Although the weather has changed back to winter on Thursday, we had a fantastic day. We leaped into the world of printmaking with collagraph prints and silk screens of a fox. We hiked to the brook and create with nature in the pine grove in the center of our sanctuary. We create lots of art and sketched in the museum and had lots of fun.

Curiosity, inquiry, STEAM, and excitement

We are extremely excited to announce a wonderful suite of programs that infuse pottery, nature, and science into our homeschool classes at the Museum of American Bird Art. Our classes are full of fun, active learning, curiosity, and laughter. Learn more and register for our homeschool programs in Late February and March. During February, we have also had an amazing three week long class on Drawing Owls and other birds, check out the following videos from two of the classes.

Week 1: Drawing Owls at the Trailside Museum

Week 2: Drawing Owls from Live in the Museum of American Bird Art

In late February and March, we will be offering a Nature Photography Class, Winter Ecology and Art Class, and Ceramics Class. Class sizes are small so sign up early to reserve your spot. If you have any questions, would like to register, or qualify for a multiple child discount please call Sean Kent at 781-821-8853 or email skent@massaudubon.org.

Learn more and register for our homeschool programs in Late February and March.

Winter Ecology and Art

Conduct ecological experiments in our living laboratory, investigate amazing adaptations, and reinforce scientific concepts by creating art! Under the guidance of a trained field biologist and Massachusetts licensed science educator, students will explore the winter ecology of plants and animals. Topics that we investigate will vary and will incorporate the interests of students enrolled in the program.

Homeschool Program: Pottery, ceramics, and sculpture

The pottery, ceramics, and sculpture homeschool program is designed to introduce and excite children working with clay. Each student will learn and use different hand-building techniques and the pottery wheel to create unique animal sculptures, vessels, and functional pieces such as plates, bowls, and mugs. While in this class, students will learn basic ceramics terminology, techiques, and processes. In addition to art making students will be able to explore the sanctuary’s trails, meadow, and museum to use as inspiration. During the pottery class, families not attending the program will have a comfortable space to sit, relax, use free wifi, or hike on our 121 acre wildlife sanctuary.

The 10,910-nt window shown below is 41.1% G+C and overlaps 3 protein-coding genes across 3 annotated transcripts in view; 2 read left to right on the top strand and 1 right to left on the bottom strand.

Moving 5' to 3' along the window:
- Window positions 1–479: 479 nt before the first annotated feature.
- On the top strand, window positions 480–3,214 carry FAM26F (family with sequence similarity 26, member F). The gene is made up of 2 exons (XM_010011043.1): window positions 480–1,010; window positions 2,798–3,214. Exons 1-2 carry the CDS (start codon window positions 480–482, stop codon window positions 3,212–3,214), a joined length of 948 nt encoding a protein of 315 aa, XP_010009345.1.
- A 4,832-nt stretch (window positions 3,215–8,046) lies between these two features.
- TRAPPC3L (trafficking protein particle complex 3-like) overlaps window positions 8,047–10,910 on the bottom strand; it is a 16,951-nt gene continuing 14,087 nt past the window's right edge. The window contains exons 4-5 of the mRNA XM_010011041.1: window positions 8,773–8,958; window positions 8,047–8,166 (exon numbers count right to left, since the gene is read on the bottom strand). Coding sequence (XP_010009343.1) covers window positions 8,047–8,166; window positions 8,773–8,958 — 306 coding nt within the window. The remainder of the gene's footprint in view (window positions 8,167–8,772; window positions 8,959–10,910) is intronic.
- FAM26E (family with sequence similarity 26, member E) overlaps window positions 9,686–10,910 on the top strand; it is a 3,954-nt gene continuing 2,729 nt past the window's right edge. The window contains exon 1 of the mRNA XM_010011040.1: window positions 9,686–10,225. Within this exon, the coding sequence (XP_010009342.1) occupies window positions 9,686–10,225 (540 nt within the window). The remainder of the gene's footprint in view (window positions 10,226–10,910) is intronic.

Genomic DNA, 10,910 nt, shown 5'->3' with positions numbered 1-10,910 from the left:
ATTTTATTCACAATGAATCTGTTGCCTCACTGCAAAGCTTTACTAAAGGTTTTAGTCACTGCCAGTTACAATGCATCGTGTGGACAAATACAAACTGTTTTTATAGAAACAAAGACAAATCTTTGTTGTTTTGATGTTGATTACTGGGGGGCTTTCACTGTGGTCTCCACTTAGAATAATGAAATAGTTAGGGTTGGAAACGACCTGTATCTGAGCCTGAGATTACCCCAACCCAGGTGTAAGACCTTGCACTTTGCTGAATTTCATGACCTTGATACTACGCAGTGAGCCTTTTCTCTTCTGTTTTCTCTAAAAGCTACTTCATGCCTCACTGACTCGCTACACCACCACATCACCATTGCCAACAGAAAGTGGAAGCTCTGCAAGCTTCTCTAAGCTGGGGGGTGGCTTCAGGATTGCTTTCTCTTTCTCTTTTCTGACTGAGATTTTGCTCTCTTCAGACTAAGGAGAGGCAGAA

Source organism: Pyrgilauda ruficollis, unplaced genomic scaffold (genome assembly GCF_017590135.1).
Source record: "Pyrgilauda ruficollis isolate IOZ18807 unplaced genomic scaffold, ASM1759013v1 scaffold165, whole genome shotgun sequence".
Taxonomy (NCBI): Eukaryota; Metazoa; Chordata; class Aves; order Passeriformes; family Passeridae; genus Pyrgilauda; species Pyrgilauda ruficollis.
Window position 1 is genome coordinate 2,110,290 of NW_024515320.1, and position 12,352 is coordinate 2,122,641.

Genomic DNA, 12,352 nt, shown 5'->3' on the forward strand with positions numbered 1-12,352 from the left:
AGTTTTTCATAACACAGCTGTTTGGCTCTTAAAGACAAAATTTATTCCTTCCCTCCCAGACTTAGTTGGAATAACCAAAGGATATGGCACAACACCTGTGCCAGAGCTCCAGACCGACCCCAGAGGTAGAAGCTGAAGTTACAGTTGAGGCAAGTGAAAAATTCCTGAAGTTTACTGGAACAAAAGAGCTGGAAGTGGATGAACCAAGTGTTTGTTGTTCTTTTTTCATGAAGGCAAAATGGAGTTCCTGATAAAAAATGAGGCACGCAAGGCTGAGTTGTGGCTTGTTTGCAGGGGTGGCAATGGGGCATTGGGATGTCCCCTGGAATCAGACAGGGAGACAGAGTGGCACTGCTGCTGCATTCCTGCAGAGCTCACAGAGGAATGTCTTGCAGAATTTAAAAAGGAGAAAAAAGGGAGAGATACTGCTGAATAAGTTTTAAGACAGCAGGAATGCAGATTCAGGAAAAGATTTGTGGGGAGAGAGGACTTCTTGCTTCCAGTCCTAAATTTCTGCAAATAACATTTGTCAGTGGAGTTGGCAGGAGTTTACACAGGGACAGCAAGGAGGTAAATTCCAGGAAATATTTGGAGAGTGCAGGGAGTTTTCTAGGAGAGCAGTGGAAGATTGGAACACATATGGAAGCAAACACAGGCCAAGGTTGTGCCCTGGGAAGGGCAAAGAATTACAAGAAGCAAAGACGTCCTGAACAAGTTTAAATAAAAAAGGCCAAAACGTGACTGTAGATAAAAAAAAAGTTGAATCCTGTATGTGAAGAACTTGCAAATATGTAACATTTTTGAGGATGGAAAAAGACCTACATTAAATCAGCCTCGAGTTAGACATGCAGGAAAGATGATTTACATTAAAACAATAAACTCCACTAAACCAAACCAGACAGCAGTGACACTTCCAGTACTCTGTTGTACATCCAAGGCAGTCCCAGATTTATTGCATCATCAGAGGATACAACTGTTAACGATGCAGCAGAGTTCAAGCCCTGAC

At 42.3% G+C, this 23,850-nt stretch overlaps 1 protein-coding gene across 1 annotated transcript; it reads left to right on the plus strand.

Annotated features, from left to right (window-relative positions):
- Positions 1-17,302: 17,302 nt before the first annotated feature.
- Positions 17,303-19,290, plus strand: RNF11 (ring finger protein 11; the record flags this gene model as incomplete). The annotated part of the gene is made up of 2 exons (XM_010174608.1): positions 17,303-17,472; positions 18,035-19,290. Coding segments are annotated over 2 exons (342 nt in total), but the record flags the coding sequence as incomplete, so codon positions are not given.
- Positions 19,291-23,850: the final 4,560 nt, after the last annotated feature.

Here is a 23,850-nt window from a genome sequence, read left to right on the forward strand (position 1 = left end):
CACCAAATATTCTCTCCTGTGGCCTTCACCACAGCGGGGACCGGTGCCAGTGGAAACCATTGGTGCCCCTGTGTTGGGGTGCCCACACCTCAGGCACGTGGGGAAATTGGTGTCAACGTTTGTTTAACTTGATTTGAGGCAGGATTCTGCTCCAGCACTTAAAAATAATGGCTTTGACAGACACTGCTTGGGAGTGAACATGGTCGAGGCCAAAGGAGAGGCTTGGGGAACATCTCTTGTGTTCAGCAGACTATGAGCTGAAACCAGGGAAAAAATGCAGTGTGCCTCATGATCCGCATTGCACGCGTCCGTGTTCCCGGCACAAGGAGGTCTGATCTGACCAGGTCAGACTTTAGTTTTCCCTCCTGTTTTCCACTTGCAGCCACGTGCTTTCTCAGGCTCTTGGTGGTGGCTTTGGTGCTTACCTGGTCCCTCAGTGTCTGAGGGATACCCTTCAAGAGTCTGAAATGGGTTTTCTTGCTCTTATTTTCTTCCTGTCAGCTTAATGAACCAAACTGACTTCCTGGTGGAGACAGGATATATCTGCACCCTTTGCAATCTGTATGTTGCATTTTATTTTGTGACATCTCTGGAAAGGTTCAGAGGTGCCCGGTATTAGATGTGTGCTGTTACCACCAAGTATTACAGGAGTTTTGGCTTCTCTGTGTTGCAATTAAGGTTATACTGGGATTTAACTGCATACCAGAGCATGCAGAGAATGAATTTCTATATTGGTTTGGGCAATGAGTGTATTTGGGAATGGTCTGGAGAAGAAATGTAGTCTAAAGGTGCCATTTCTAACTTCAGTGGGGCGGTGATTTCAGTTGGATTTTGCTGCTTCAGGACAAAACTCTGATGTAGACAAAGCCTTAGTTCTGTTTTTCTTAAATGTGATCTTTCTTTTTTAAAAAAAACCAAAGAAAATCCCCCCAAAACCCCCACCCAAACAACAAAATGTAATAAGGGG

Zooming in on Nature with Digital Photography

Develop the skills needed to capture nature’s beauty through the lens of a camera. Learn the key elements of digital photography while taking photos that convey the magnificence of our natural world. Please note: Participants will need their own digital camera.

Learn more and register for our homeschool programs in March.

The otters of Trowel Shop Pond

You never know what you will see when you are lucky enough when nature revels itself. At the beginning of February, three otters have been quite visible during the day at Trowel Shop Pond in Sharon, which is about 5 minutes away from the Museum of American Bird Art.

Trowel Shop Pond, Sharon

What started off as a big black blob on the ice as Sean Kent, the education coordinator, drove home from work on Friday, February 2nd, and turned the car around on the hunch that the blob was an otter, has turned into a magical window into the hidden lives of otters. Enjoy this photo essay that gives you a glimpse into the lives of these three otters that have been at Trowel Shop Pond during the week of February 2 to February 9, 2018.

Otter hauled out on the ice. Notice the distinct pattern of water on the ice. These ice holes and freshly frozen areas are characteristics of otters. Look for them on ponds near you that have flowing water.

Smile, I’m ready for my close up. This otter just finished eating a blue gill, but was having trouble getting it down.

Fresh Catch!

Otter hauled out eating a sunfish

All three otters playing in the snow